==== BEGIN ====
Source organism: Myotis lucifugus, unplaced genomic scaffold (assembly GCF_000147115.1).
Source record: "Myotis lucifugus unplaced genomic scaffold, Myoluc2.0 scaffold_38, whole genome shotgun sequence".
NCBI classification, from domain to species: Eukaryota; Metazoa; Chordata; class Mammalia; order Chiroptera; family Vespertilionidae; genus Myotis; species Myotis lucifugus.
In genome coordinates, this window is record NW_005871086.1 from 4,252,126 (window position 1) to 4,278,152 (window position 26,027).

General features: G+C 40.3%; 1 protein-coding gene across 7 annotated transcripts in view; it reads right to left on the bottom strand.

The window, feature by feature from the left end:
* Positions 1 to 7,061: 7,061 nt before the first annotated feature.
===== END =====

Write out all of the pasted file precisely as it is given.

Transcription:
Source organism: Myotis lucifugus, unplaced genomic scaffold (assembly GCF_000147115.1).
Source record: "Myotis lucifugus unplaced genomic scaffold, Myoluc2.0 scaffold_38, whole genome shotgun sequence".
NCBI classification, from domain to species: Eukaryota; Metazoa; Chordata; class Mammalia; order Chiroptera; family Vespertilionidae; genus Myotis; species Myotis lucifugus.
In genome coordinates, this window is record NW_005871086.1 from 4,252,126 (window position 1) to 4,278,152 (window position 26,027).

General features: G+C 40.3%; 1 protein-coding gene across 7 annotated transcripts in view; it reads right to left on the bottom strand.

The window, feature by feature from the left end:
* Positions 1 to 7,061: 7,061 nt before the first annotated feature.